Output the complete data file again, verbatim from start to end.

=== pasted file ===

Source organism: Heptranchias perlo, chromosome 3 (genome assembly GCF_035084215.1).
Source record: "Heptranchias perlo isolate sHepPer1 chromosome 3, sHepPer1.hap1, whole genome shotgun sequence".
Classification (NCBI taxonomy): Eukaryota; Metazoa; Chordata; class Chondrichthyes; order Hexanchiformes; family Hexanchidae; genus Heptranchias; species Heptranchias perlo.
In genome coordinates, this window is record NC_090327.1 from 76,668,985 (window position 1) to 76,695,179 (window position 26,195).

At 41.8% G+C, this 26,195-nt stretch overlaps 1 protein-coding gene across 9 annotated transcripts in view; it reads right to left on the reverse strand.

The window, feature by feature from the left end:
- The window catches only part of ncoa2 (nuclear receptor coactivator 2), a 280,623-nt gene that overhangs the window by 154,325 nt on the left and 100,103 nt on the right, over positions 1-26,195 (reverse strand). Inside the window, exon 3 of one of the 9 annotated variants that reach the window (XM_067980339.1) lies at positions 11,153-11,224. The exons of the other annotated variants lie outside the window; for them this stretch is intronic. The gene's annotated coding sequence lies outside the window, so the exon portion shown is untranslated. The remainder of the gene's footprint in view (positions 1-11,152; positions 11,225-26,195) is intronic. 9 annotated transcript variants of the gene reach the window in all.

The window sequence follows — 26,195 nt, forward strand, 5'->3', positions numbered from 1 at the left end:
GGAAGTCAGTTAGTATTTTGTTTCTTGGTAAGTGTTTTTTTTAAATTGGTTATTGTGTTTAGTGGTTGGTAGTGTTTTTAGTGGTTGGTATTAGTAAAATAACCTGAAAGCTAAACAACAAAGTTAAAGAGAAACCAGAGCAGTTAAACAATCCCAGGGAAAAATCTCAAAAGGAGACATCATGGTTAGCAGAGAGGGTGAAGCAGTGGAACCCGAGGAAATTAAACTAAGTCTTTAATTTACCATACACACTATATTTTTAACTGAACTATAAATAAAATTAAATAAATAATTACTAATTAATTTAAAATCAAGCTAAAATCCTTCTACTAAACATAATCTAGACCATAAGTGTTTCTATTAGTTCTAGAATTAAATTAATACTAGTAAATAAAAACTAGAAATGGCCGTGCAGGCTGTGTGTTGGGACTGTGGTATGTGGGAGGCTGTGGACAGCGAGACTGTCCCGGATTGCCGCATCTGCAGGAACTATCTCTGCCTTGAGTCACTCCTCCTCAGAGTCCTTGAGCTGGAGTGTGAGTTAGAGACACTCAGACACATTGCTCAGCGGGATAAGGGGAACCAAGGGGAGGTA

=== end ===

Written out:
Source organism: Heptranchias perlo, chromosome 3 (genome assembly GCF_035084215.1).
Source record: "Heptranchias perlo isolate sHepPer1 chromosome 3, sHepPer1.hap1, whole genome shotgun sequence".
Classification (NCBI taxonomy): Eukaryota; Metazoa; Chordata; class Chondrichthyes; order Hexanchiformes; family Hexanchidae; genus Heptranchias; species Heptranchias perlo.
In genome coordinates, this window is record NC_090327.1 from 76,668,985 (window position 1) to 76,695,179 (window position 26,195).

At 41.8% G+C, this 26,195-nt stretch overlaps 1 protein-coding gene across 9 annotated transcripts in view; it reads right to left on the reverse strand.

The window, feature by feature from the left end:
- The window catches only part of ncoa2 (nuclear receptor coactivator 2), a 280,623-nt gene that overhangs the window by 154,325 nt on the left and 100,103 nt on the right, over positions 1-26,195 (reverse strand). Inside the window, exon 3 of one of the 9 annotated variants that reach the window (XM_067980339.1) lies at positions 11,153-11,224. The exons of the other annotated variants lie outside the window; for them this stretch is intronic. The gene's annotated coding sequence lies outside the window, so the exon portion shown is untranslated. The remainder of the gene's footprint in view (positions 1-11,152; positions 11,225-26,195) is intronic. 9 annotated transcript variants of the gene reach the window in all.

The window sequence follows — 26,195 nt, forward strand, 5'->3', positions numbered from 1 at the left end:
GGAAGTCAGTTAGTATTTTGTTTCTTGGTAAGTGTTTTTTTTAAATTGGTTATTGTGTTTAGTGGTTGGTAGTGTTTTTAGTGGTTGGTATTAGTAAAATAACCTGAAAGCTAAACAACAAAGTTAAAGAGAAACCAGAGCAGTTAAACAATCCCAGGGAAAAATCTCAAAAGGAGACATCATGGTTAGCAGAGAGGGTGAAGCAGTGGAACCCGAGGAAATTAAACTAAGTCTTTAATTTACCATACACACTATATTTTTAACTGAACTATAAATAAAATTAAATAAATAATTACTAATTAATTTAAAATCAAGCTAAAATCCTTCTACTAAACATAATCTAGACCATAAGTGTTTCTATTAGTTCTAGAATTAAATTAATACTAGTAAATAAAAACTAGAAATGGCCGTGCAGGCTGTGTGTTGGGACTGTGGTATGTGGGAGGCTGTGGACAGCGAGACTGTCCCGGATTGCCGCATCTGCAGGAACTATCTCTGCCTTGAGTCACTCCTCCTCAGAGTCCTTGAGCTGGAGTGTGAGTTAGAGACACTCAGACACATTGCTCAGCGGGATAAGGGGAACCAAGGGGAGGTA